A kindly builder, who was rewarded with a £470,000 inheritance after befriending a pensioner and mending his leaking gutters for free, can keep the money after a judge dismissed a challenge to the deceased's will brought by his family.
The pensioner died at his home aged 73, but his body lay undiscovered for several weeks. Shortly before he died, he had signed a will leaving everything he had to the builder. The latter said that their friendship had flowered when he helped him out with odd jobs, visited him regularly and chatted to him about sport and the weather.
The pensioner's sole surviving blood relative, a distant cousin, and the children of an old family friend, who regarded him as their uncle, would have inherited under an earlier will. Although they accepted that he had mental capacity to make a valid will, and that his signature was not a forgery, they argued that the bequest to the builder was so inexplicable as to arouse suspicion.
In submitting that the pensioner did not fully comprehend or approve the contents of the will, the former beneficiaries argued that he had nothing in common with the builder and had no need of more friends. He was said to be a carpentry and DIY enthusiast who did not require the builder's assistance. At no time had he mentioned the builder to them and they had not met him before the pensioner's death.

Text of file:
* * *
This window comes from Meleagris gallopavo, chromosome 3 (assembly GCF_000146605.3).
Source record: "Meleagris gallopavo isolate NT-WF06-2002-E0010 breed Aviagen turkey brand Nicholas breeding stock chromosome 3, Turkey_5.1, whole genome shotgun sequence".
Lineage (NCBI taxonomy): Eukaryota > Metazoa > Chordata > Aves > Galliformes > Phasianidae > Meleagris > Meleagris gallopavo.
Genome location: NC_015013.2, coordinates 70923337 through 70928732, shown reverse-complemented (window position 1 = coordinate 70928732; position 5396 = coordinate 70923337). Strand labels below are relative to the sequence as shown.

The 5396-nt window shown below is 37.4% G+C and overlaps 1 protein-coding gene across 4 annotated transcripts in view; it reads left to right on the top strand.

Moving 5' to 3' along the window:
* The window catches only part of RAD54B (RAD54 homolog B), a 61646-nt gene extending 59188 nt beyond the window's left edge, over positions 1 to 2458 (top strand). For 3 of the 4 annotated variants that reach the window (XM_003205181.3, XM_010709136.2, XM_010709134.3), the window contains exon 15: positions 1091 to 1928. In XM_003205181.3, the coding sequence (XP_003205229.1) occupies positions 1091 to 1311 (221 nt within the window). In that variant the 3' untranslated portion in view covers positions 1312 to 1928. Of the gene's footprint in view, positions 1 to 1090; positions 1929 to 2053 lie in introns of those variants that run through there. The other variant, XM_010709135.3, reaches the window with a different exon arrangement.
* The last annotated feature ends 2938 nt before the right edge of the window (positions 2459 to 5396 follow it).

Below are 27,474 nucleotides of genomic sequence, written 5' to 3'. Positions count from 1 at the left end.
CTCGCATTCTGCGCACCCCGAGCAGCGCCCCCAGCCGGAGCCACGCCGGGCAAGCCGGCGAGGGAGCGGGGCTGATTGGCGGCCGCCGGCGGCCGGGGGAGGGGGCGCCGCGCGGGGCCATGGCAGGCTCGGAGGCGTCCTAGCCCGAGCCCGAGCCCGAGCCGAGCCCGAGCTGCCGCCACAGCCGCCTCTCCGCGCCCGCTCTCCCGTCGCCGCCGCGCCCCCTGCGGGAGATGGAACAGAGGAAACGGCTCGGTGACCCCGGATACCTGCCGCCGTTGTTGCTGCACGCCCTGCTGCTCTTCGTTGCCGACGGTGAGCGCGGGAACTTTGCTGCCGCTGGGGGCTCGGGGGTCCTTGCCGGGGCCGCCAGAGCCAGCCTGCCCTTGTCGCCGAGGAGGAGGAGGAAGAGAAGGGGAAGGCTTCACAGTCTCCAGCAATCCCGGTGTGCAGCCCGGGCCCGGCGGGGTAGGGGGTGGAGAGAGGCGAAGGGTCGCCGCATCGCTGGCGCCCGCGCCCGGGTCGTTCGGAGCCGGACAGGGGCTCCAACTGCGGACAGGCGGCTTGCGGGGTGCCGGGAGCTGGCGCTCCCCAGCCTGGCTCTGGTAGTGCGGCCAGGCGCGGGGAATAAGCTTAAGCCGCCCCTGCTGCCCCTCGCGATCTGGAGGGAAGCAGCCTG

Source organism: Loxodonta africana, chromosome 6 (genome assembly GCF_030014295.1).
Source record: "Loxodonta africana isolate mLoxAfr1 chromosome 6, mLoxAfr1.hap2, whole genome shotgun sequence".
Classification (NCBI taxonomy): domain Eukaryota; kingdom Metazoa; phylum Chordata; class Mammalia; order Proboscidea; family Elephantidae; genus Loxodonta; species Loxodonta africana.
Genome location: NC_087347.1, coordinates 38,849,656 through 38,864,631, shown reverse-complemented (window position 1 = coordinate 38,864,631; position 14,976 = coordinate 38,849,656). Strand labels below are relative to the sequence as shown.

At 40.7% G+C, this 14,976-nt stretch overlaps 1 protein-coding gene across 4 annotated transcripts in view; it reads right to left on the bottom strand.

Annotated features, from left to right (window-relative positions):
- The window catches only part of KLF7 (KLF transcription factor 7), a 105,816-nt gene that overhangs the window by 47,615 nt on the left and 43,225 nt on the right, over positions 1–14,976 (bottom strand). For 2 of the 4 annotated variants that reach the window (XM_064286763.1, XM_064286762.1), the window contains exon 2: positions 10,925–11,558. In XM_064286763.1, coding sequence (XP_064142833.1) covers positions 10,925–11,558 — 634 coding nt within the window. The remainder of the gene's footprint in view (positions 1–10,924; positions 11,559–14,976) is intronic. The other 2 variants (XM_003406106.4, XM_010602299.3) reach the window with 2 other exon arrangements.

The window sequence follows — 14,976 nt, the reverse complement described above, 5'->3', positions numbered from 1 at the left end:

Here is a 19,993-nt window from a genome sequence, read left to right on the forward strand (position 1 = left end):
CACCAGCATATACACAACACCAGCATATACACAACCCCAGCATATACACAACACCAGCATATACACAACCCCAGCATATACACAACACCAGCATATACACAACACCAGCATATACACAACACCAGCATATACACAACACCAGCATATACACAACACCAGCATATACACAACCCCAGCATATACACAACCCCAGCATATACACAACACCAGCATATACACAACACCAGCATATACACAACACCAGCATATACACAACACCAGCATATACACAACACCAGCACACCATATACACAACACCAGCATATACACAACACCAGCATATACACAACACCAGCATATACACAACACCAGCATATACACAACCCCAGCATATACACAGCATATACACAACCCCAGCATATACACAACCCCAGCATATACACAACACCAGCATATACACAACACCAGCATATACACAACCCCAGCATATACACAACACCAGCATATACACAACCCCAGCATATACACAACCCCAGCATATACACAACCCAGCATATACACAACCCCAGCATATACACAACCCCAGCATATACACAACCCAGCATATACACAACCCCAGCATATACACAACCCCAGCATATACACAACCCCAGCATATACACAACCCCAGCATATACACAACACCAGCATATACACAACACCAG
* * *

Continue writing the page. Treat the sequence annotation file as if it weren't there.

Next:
However, in upholding the validity of the final will, the judge described the builder as a truthful and straightforward witness. He had been kind to the pensioner and they had discovered a real shared interest in mutual chat, banter and human interest stories. There was nothing suspicious about the way in which the will had been executed and initial claims – subsequently abandoned – that the pensioner's signature was a forgery had been undermined by expert handwriting evidence.
Challenges to wills by disappointed relatives are by no means infrequent even where, as in this case, the deceased's nearest relative was clearly not close to him. Taking appropriate legal advice and executing a valid will can help see off such claims at an early stage.